We evaluated Girl Empower – an intervention that aimed to equip adolescent girls with the skills to make healthy, strategic life choices and to stay safe from sexual abuse using a cluster-randomized controlled trial with three arms: control, Girl Empower (GE), and GE+.
GE delivered a life skills curriculum to girls aged 13–14 in Liberia, facilitated by local female mentors. In the GE + variation, a cash incentive payment was offered to caregivers for girls’ participation in the program. We evaluated the impact of the program on seven pre-specified domains using standardized indices: sexual violence, schooling, sexual and reproductive health (SRH), psychosocial wellbeing, gender attitudes, life skills, and protective factors.
Participation rates in the program were high in both GE and GE+, with the average participant attending 28 out of 32 sessions. At 24 months, the standardized effects of both GE and GE+, compared to control, on sexual violence, schooling, psychosocial wellbeing, and protective factors were small (β, ≤ 0.11 standard deviations [SD]) and not statistically significant at the 95% level of confidence. However, we found positive standardized effects on Gender Attitudes (GE: β, 0.206 SD, p<0.05; GE+: β, 0.228 SD, p<0.05), Life Skills (GE: β, 0.224 SD, p<0.05; GE+: β, 0.289 SD, p<0.01), and SRH (GE: β, 0.244 SD, p<0.01; GE+: β, 0.372 SD, p<0.01; F-test for GE = GE+: p = 0.075).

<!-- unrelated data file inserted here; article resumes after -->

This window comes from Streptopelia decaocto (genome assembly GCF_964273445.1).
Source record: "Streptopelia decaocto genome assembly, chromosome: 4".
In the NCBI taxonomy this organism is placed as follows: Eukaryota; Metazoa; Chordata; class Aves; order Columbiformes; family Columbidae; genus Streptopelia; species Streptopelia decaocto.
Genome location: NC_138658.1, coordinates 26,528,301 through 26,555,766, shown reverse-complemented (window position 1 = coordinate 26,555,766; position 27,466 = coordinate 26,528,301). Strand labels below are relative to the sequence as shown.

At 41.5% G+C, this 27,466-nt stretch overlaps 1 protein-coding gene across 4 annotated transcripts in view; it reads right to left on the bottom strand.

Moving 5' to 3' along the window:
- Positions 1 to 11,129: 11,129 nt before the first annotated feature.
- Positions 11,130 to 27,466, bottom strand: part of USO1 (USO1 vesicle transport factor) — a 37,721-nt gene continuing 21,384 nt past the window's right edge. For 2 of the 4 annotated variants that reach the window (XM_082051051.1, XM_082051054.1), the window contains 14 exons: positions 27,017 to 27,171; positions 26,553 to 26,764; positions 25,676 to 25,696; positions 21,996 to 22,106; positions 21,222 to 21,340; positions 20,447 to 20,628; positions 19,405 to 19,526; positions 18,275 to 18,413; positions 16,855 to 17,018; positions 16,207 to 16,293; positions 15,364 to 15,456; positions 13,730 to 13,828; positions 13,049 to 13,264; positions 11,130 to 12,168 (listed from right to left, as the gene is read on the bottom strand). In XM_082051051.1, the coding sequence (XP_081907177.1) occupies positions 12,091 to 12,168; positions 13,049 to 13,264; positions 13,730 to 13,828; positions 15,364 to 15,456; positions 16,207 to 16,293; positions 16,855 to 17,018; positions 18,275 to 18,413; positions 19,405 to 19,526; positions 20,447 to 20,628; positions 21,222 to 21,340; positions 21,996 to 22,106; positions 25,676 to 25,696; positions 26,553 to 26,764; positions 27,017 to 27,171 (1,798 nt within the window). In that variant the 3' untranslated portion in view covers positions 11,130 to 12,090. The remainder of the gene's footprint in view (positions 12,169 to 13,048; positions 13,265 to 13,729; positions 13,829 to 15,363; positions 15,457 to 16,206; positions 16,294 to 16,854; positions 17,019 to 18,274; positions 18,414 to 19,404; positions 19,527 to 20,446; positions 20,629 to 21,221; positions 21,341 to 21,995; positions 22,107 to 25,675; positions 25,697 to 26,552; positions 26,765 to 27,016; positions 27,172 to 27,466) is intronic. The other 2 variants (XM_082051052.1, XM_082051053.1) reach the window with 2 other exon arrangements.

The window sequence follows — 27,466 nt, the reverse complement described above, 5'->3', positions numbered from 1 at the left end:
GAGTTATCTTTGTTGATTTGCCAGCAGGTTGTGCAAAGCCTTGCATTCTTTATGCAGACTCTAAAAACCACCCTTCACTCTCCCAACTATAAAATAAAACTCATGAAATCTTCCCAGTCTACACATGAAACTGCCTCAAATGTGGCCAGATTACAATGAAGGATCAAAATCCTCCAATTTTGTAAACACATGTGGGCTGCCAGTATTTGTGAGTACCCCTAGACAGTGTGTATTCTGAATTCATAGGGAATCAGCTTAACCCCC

Girl Empower led to sustained improvements in several important domains, including SRH, but did not reduce sexual violence among the target population.